Critic illustrator and cover artist Saskia Rushton-Green said that was not her intention.

“I certainly never intended this piece to be degrading to women or anyone who bleeds from their vagina – in fact, I hope some people find it empowering,” she told Newshub.

Lawyer Graeme Edgeler:

And law professor Andrew Geddis provides an online link to the cover:

As well as apparently illegal – theft –  it does seem scandalous interference in an independent publication by the University.

And what the University has done it give far more attention to this issue of Critic than it would have otherwise received.

Ironic on the same day I posted Risk of provoking ‘Streisand effect’ could backfire.

VSM protestors? Not representatives.

There were protests yesterday during  John Key’s visit to Dunedin.

OUSA Protest (Ch9)

It wasn’t such a warm welcome for the Prime Minister at Otago University. The Students’ Association held a protest against the Voluntary Student Memberships Bill, outside the Otago Robertson Library.

Noisy student protesters disrupt Key’s visit (ODT)

A noisy demonstration from student protesters disrupted a visit by Prime Minister John Key to the Otago Polytechnic campus yesterday morning, when he officially opened the University of Otago’s refurbished Robertson Library.

Who was protesting? According to mydeology

Your token rent-a-protest International Socialists and NORML (say what you like about these two, but at least they’re consistent with their presence and passionate about their outrage) were present, along with some Hillside workers, and what appeared to be various beatniks and goths.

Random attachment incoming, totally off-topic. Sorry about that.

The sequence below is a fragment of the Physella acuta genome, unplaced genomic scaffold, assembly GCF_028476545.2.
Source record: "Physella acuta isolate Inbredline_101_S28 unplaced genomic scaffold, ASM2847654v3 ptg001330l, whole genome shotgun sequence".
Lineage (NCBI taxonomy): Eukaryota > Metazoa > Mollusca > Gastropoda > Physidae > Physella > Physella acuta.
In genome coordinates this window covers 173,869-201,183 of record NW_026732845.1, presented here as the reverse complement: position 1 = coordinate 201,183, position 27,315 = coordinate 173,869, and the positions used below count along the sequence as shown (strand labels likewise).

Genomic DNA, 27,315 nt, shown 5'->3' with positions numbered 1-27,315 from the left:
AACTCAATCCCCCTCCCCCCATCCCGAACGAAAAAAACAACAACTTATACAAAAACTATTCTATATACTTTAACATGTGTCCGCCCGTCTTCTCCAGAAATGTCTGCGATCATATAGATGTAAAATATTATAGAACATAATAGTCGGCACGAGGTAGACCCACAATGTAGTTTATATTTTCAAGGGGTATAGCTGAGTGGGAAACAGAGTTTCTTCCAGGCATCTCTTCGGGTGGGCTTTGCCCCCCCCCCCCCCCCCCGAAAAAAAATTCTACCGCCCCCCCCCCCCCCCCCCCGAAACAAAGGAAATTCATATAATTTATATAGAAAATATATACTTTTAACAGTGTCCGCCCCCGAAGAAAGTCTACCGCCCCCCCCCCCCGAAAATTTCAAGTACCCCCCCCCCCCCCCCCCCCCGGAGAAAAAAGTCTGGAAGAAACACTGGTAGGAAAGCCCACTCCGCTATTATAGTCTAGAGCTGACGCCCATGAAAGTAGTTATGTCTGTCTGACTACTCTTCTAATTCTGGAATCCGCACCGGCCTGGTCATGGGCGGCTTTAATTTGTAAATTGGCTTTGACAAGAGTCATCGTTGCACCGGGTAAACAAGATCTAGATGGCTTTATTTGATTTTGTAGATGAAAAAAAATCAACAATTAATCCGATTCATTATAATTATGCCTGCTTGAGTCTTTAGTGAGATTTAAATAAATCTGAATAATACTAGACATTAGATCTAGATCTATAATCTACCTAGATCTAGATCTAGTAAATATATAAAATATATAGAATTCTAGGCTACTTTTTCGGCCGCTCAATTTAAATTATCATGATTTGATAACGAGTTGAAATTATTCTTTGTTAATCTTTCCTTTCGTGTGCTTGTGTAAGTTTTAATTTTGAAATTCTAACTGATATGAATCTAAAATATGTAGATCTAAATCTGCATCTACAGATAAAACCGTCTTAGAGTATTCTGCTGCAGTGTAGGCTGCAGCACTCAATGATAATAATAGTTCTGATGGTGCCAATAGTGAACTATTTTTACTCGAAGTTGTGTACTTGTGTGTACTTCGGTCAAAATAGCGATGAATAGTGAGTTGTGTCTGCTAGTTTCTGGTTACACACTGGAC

These blog posts  give some idea of where some of the organisation may have come from.

VSM protest at Otago (The Standard)

About 600 Otago students turned out this morning (with Dunedin North MP Pete Hodgson) to meet John Key in protest to the VSM bill. Good to see a strong show of support for student unions!

Not popular in Dunedin (Clare Curran)

The Prime Minister got a taste of unpopularity in Dunedin today when he was roundly boo-ed by hundreds of students (and workers) protesting the VSM Bill which is an ideological attack on student organisations.

Dunedin students are protesting John Key’s visit right now  (David Clark)

Anyone has a right to speak, and anyone has a right to protest, and to attend and participate in protests.

But I question how representative our Dunedin MPs are when they promote (and are probably involved in organising) protests that suit their ideology and their party – even wearing support t-shirts.

MPs should be representing their whole  electorates, not their own political purposes and agendas.

And – I realise David Clark is new to politics, but…


Late Wednesday night, Act and National put aside the proper progress of legislation to fast-track the passing of anti-student legislation before the election.

If he thinks what Labour has being doing on the VSM bill is “the proper progress of legislation” and he gets elected as expected then I don’t like the chances of  Dunedin North getting good sensible representation.